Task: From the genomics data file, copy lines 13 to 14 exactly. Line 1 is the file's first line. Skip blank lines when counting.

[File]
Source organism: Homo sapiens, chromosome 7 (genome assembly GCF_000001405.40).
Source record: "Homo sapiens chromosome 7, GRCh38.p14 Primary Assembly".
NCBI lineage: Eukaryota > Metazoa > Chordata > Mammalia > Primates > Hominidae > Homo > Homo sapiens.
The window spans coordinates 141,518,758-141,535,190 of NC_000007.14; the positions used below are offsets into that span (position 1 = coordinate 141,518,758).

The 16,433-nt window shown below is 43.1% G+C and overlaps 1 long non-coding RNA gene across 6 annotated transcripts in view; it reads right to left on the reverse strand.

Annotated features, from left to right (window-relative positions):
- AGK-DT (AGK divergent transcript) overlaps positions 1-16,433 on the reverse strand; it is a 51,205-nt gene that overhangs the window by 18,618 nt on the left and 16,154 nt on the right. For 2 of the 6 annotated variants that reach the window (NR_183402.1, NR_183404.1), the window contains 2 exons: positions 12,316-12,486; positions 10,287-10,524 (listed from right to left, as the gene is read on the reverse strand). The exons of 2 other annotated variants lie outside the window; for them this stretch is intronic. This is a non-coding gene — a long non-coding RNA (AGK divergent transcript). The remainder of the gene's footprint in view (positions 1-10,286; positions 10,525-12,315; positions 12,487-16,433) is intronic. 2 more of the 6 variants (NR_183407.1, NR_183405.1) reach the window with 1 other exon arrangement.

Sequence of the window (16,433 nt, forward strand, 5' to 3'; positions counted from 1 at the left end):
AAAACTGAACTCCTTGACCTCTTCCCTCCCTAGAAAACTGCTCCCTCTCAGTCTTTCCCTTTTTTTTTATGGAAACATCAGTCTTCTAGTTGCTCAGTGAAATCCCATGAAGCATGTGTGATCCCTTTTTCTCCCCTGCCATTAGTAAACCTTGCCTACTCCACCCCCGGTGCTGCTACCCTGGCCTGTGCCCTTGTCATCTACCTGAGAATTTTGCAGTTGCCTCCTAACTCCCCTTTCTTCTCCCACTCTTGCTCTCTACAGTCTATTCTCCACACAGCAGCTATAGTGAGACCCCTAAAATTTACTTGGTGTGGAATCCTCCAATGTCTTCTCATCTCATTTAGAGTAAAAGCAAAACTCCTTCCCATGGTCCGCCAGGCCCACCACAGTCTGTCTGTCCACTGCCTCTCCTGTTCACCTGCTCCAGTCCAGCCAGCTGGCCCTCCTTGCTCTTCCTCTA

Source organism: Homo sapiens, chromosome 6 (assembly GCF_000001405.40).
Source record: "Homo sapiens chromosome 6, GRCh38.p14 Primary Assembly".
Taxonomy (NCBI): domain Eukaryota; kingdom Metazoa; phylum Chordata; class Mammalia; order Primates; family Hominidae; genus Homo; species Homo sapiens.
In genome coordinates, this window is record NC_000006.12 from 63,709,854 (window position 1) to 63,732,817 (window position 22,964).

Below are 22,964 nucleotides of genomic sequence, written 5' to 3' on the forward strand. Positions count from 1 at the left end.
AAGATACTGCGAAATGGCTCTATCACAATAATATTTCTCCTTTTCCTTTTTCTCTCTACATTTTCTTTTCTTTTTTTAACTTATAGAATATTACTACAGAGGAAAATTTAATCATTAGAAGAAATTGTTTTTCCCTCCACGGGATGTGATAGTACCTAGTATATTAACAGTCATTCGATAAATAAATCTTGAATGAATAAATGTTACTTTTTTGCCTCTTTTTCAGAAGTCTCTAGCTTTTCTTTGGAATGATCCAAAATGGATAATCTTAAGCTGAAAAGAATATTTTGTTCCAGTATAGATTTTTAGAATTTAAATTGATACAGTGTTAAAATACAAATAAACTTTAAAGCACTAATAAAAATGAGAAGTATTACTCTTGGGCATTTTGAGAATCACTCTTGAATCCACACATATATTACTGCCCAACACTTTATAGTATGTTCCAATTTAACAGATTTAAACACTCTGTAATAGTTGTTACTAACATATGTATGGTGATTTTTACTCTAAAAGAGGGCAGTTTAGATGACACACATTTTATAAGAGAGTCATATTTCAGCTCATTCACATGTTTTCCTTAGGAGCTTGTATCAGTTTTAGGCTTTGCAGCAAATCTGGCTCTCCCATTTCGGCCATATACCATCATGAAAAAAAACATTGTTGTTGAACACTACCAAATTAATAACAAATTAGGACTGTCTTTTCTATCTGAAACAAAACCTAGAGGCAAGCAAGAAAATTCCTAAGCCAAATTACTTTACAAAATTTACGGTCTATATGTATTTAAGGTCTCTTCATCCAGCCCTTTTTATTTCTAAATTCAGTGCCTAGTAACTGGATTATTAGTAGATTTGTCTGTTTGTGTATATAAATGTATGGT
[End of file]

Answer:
In genome coordinates, this window is record NC_000006.12 from 63,709,854 (window position 1) to 63,732,817 (window position 22,964).

Below are 22,964 nucleotides of genomic sequence, written 5' to 3' on the forward strand. Positions count from 1 at the left end.